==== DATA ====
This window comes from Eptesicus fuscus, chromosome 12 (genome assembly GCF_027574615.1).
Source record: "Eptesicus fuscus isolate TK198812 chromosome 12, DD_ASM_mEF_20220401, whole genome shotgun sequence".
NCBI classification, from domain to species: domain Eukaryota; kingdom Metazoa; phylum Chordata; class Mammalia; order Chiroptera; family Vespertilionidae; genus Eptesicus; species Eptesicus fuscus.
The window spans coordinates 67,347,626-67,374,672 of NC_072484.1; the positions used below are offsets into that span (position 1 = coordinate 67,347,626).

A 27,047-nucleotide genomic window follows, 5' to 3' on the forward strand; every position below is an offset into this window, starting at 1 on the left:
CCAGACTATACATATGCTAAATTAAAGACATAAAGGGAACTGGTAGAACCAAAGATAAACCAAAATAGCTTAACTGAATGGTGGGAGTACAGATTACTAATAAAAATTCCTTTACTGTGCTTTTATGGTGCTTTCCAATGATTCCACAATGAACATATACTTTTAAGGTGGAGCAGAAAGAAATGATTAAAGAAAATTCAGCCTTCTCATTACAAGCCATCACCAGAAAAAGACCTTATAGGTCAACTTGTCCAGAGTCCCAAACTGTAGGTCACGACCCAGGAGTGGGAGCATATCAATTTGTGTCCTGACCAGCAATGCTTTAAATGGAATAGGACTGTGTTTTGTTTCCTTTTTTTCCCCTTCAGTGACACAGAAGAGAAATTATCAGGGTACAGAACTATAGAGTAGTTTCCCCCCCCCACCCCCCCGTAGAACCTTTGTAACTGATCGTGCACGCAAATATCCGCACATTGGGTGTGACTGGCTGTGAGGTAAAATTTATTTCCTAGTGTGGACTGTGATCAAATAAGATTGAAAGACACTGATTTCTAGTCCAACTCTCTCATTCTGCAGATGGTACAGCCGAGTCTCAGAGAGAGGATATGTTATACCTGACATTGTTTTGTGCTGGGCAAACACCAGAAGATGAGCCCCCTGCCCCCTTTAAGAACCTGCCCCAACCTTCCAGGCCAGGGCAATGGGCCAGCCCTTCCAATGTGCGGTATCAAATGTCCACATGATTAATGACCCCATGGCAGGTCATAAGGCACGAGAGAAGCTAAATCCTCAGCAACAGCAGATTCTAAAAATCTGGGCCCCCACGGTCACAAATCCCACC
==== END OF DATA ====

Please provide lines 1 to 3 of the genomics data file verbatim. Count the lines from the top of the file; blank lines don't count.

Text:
This window comes from Eptesicus fuscus, chromosome 12 (genome assembly GCF_027574615.1).
Source record: "Eptesicus fuscus isolate TK198812 chromosome 12, DD_ASM_mEF_20220401, whole genome shotgun sequence".
NCBI classification, from domain to species: domain Eukaryota; kingdom Metazoa; phylum Chordata; class Mammalia; order Chiroptera; family Vespertilionidae; genus Eptesicus; species Eptesicus fuscus.